Before you spend the day celebrating with your family, remember that our fallen servicemen and women were also brothers, sisters, husbands, wives, mothers, fathers, etc. who do not get to spend the day with their loved ones.
Here are 30 suggestions on ways to "pay homage to all those who didn't come home" through "solemn contemplation":
- Visit a veteran's gravesite to pay your respects
- A powerful experience is also to volunteer at your local cemetery to help place American flags over our heroes' graves
- Visit your local Veteran's Memorial to honor your city's or state's fallen
- Visit a local military history museum to learn more about the conflicts our servicemen and women have fought in
- Participate / attend or even organize a Memorial Day flag raising or wreath laying ceremony
- Attend a Memorial Day concert or musical presentation, or even better, sit down with your family or friends to watch the annual PBS Memorial Day concert
- Look at photos or wartime letters of your ancestors who have served in our armed forces
- Make a list of the freedoms that you enjoy that so any have fought and died to protect
- Find a veteran's interview from The Veteran's History Project and list to their story in their words
- Consider setting up a Missing Man / Fallen Soldier Table in your kitchen, front porch, restaurant, etc.
- Decorate your home or yard for Memorial Day. July 4th is not the only day to express patriotism and gratitude for our freedoms and rights and fly an American Flag for all to see, but please remember to do so at half-mast as this is a national day of mourning.
- Visit a local Honor Field if your city or town has set one up. And if not, consider organizing one!
- Share on social media the photo of a fallen soldier or express gratitude for those who have died in the service of our country
- Observe the National Moment of Silence at 3 p.m. on Memorial Day
- Sit down with a living veteran and ask them about their experiences in the service, especially their closest buddies. Compassionately ask if there is anyone they honor on Memorial Day and how they choose to honor them.
- Write a letter or email to a veteran that you know, or you could send a letter to a veteran via A Million Thanks
- Learn to play or sing a patriotic song, or listen to music or songs that were popular during particular conflicts.
- Grab some sidewalk chalk and create a patriotic display that will be seen by people walking through your neighborhood, park or business complex
- Consider donating to a veterans support organization such as The Gary Sinise Foundation and America's Gold Star Families.
- Watch a patriotic movie with your friends or family. While many are more "Hollywood-ized" than others, there are many fantastic movies out there that will deepen your appreciation for those who have served in our country's armed forces
- I also highly recommend watching a documentary on one of the many conflicts our nation has been involved in, especially if you can find one that focuses on the stories of the average soldier, sailor or airman who fought in it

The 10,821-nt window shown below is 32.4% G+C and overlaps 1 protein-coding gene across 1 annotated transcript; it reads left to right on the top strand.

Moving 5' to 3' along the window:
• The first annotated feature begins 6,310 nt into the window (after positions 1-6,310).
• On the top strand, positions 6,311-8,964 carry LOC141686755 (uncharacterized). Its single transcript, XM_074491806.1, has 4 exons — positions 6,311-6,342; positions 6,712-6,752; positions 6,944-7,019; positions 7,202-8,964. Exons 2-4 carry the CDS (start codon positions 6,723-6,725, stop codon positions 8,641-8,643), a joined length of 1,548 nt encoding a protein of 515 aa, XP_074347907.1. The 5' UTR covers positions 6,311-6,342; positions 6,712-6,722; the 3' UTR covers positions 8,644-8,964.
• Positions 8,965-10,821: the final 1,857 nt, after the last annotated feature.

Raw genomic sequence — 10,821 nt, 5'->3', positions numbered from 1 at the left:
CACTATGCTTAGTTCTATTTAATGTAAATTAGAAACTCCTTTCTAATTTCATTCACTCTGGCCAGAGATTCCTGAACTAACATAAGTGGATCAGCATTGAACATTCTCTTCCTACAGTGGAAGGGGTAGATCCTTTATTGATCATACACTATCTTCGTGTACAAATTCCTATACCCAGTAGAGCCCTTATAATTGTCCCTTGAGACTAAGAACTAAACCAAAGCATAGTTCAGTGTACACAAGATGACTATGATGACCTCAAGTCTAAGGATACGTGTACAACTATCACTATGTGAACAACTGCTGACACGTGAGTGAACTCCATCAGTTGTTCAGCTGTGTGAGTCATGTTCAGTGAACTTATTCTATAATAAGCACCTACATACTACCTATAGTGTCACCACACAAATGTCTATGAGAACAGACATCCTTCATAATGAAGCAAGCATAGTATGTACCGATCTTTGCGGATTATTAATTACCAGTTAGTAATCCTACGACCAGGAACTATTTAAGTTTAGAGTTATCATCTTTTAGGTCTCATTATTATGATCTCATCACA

- If you know a Gold Star Family, consider calling them, or dropping off a note or treat to help them on this emotional day
- Volunteer at a local veterans support organization; oftentimes these veterans lost buddies in the service and volunteering is a great way to honor both the living and the dead
- Contact your local Veterans of Foreign Wars (VFW) post and ask if they have any events or ways that you can get involved on Memorial Day
- Shop at a veteran-owned business to support those who served our country. Yes, this activity fits both Memorial Day and Veterans Day, but it helps support our servicemen and women who, as mentioned, oftentimes are honoring a friend or ancestor who died in the service
- Parents: take some time today to explain to your children (and even grandchildren if you have them!) what Memorial Day is all about and why we should celebrate it.
- Put together a care package to send to someone currently serving in our armed forces (or even retired veterans!). Soldiers Angels is a great organization that can help you get some ideas, or you can help them send packages to those currently deployed
- For those of you with young children at home, these coloring pages provide a wonderful opportunity for them to get to know different uniforms and aspects of our military history
- Invite a military member's family over to your BBQ or to your outdoor adventures, especially those who have a loved one deployed.
- If you keep a journal, write down your thoughts and feelings at the end of the day regarding our freedoms and those who have sacrificed so much for them
These 30 suggestions are simply that: suggestions. At the end of the day, we must each as individuals and families, decide how and how much we will "remember and honor" on Memorial Day each year, just as we all must decide how and how much we "remember and honor" our rights and freedoms as Americans. I am grateful for all the men and women throughout our history who "signed a blank check" when they decided to put on our country's uniforms to "support and defend the Constitution of the United States against all enemies, foreign and domestic...".
As England Prime Minister Winston Churchill said of their own heroes in World War II, "Never was so much owed by so many to so few." We as Americans, who are so many, owe so much to these hallowed few whose graves around the world call to us:
"When you go home, tell them of us and say,
For your tomorrows these gave their today."
- Jeremy C. Holm